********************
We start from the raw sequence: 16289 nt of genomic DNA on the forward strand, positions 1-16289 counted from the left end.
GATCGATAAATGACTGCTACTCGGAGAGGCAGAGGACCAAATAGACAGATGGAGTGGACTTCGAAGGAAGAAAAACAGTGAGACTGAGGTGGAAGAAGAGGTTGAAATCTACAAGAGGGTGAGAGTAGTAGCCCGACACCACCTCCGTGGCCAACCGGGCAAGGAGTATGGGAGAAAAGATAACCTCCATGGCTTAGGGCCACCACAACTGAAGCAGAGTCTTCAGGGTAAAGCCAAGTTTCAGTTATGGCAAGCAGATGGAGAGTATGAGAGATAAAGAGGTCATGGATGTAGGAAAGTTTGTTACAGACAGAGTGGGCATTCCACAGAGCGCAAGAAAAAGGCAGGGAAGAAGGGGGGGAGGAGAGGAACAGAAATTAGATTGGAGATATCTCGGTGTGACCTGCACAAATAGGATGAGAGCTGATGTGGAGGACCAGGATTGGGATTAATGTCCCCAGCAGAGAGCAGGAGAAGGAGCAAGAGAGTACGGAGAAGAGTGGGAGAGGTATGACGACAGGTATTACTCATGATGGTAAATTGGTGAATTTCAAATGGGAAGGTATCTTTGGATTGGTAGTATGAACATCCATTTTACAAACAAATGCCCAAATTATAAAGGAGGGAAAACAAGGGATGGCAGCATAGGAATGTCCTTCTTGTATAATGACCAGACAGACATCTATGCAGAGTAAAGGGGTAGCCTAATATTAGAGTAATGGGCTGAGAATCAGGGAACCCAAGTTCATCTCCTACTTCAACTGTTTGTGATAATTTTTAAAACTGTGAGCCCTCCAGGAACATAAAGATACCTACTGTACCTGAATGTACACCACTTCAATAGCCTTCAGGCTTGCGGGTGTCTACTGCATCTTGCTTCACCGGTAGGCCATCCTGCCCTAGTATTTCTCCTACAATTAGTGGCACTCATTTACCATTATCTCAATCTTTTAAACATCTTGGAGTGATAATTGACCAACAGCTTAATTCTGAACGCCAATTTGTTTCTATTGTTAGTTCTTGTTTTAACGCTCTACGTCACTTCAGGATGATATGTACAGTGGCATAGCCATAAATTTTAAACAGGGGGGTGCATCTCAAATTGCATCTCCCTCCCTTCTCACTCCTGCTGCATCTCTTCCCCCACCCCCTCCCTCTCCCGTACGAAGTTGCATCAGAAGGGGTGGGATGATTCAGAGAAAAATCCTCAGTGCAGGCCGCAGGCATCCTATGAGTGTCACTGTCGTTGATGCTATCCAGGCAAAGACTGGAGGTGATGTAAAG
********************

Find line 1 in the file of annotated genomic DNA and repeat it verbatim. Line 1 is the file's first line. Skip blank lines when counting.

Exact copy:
We start from the raw sequence: 16289 nt of genomic DNA on the forward strand, positions 1-16289 counted from the left end.